TRAISTER: Right, but I agree with that and I agree he`s done all of that. And I admire him tremendously. And I think he is mobilizing people.

But I don`t think the only way that that story ends well is with him getting the nomination and the presidency. Do you know what I mean? And in fact I think there is a way in which that mobilization of people if it actually met the presidency and was stopped completely short would be actually really detrimental to the larger cause.

HAYES: Well, the other thing is -- here`s a question that you can ask people, you know, let`s say -- in all likelihood, you never know what`s going to happen in elections, who knows. But Senate and House in Republican hands, OK, and Democratic president. So the question is, who do you want to be grinding out in this toxic dysfunctional swamp for the next four years of just endless venomous marginal brutal little fights around...

VENDEN HEUVEL: But Chris, you forget you`re not...

HAYES: Most likely.

VANDEN HEUVEL: You forget your 2008 endorsement of Obama for the nation.

HAYES: No, I don`t.

VANDEN HEUVEL: Well, in a sense you don`t.

HAYES: Barack Obama had -- wait a second. Barack Obama had the largest majority since LBJ, who had the largest majority since FDR.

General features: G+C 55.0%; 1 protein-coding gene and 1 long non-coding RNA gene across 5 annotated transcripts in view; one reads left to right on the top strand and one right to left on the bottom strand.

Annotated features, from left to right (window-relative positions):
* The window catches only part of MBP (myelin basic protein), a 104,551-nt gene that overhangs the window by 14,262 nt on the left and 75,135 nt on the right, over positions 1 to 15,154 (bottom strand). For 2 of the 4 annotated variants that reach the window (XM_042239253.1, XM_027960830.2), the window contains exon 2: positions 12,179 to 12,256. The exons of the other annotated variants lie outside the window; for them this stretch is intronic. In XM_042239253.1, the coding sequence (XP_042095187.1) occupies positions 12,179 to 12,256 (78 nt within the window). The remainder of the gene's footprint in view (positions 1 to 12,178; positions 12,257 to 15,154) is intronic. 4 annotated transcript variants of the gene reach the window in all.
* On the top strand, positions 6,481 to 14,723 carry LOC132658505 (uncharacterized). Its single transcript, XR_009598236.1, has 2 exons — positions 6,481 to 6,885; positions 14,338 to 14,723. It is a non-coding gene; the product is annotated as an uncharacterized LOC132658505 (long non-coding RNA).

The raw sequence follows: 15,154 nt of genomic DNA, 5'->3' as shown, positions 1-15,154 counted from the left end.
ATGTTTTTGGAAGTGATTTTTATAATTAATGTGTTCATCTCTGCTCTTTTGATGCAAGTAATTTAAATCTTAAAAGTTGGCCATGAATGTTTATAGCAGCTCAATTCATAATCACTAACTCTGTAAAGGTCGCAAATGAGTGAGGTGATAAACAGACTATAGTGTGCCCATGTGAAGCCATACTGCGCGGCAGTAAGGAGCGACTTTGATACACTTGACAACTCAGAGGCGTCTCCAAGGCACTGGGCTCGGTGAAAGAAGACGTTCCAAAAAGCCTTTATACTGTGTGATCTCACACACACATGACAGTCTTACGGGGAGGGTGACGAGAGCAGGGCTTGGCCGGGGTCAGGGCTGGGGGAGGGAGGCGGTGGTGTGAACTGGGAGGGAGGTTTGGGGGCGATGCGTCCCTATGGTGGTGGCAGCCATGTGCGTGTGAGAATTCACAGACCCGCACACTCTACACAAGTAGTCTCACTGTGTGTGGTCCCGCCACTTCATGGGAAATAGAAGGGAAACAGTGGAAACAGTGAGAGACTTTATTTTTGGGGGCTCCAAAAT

You tell me Bernie Sanders has a filibuster proof majority in the Senate and the House in his hands?

VANDEN HEUVEL: But it becomes even more important to outside of that venomous Beltway toxic atmosphere and rally the country, because he`s not going to get legislative accomplishments, but there are other ways of making change in this country that Hillary Clinton who is more transactional, I think she`s moved to meet the populist moment, I agree with Rebecca, and I think think she`s make some good moves, but I think she`s still fundamentally a transactional politician.

HAYES: And you think Bernie Sanders could be elected president of the United States?


TRAISTER: I hope so.

VANDEN HEUVEL: Thank you. I hope so.

HAYES: Rebecca is always honest. Rebecca never plays the role of pundit.

VANDEN HEUVEL: Never say never.

HAYES: Katrina Vanden Heuvel and Rebecca Traister, thank you both.

That is All In for this evening. The Rachel Maddow Show and Rachel`s exclusive interview with Hillary Clinton starts right now.